TITLE Computer and Dynamo: The Modern Productivity Paradox in a Not-Too-Distant Mirror
SOURCE (BIBLIOGRAPHIC CITATION) Stanford Center for Economic Policy Research Discussion Paper Series: 172, July 1989, pages 67. American-Economic-Review;80(2), May 1990, pages 355-61.
ABSTRACT Many observers of contemporary economic trends have been perplexed by the contemporary conjuncture of rapid technological innovation with disappointingly slow gains in measured productivity. The purpose of this essay is to show modern economists, and others who share their puzzlement in this matter, the direct relevance to their concerns of historical studies that trace the evolution of techno-economic regimes formed around "general purpose engines". For this purpose an explicit parallel is drawn between two such engines--the computer and the dynamo. Although the analogy between information technology and electrical technology would have many limitations were it to be interpreted very literally, it nevertheless proves illuminating.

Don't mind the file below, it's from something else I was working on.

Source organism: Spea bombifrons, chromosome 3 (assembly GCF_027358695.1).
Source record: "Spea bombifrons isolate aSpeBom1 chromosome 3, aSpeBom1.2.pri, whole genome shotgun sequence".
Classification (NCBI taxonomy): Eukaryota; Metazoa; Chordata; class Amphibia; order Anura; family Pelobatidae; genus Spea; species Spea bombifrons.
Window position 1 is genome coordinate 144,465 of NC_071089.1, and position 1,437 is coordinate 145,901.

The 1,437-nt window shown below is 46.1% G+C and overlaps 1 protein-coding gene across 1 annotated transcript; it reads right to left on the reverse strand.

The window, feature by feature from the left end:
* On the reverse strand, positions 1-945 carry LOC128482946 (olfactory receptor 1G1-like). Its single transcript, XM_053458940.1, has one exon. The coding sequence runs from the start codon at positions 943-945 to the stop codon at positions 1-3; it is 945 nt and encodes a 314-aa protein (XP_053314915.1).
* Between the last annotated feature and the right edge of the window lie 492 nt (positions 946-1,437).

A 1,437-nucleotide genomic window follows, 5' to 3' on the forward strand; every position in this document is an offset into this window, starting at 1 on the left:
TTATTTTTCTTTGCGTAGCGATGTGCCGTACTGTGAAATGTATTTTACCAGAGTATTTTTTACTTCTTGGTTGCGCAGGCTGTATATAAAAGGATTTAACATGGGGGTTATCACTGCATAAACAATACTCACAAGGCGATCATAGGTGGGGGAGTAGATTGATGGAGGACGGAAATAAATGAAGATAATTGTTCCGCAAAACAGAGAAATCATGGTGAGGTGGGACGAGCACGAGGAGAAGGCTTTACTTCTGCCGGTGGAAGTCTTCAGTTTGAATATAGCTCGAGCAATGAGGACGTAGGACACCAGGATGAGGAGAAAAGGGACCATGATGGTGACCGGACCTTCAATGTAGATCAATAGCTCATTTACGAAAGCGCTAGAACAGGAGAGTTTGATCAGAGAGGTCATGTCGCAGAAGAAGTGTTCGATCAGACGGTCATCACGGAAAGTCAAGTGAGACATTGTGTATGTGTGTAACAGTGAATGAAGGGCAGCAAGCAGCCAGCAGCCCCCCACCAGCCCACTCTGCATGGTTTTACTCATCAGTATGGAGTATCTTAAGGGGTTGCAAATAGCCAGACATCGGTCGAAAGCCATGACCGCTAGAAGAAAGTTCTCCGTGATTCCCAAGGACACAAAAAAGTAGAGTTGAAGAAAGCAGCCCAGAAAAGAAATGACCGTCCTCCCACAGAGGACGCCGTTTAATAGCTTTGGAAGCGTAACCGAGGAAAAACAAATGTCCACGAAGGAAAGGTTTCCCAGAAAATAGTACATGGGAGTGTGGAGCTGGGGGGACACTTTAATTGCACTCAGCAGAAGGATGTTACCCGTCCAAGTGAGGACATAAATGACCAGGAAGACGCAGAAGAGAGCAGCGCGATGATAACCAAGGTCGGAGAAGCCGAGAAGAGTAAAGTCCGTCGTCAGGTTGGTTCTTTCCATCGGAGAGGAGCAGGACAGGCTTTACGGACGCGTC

TITLE Path-Dependence: Putting The Past Into The Future of Economics
SOURCE (BIBLIOGRAPHIC CITATION) Stanford Institute for Mathematical Studies in the Social Sciences (Economic Series) Technical Report: 533, August 1988, pages 61.
ABSTRACT The future of economics as an intellectually exciting discipline lies in its becoming an historical social science. A strong sense of how "history matters" can be gained by studying the behavior of stochastic systems whose outcomes are path-dependent. This property arises where a stochastic process of resource allocation cannot be described by a first-order Markov chain; and also in dynamical systems where the transition probabilities are strictly state dependent (first-order Markovian) but there exists a multiplicity of absorbing states. Path-dependent processes are non-ergodic and their outcomes need not be globally efficient. But, in some instances, they arise under conditions in which ex ante prediction of the outcome is quite feasible.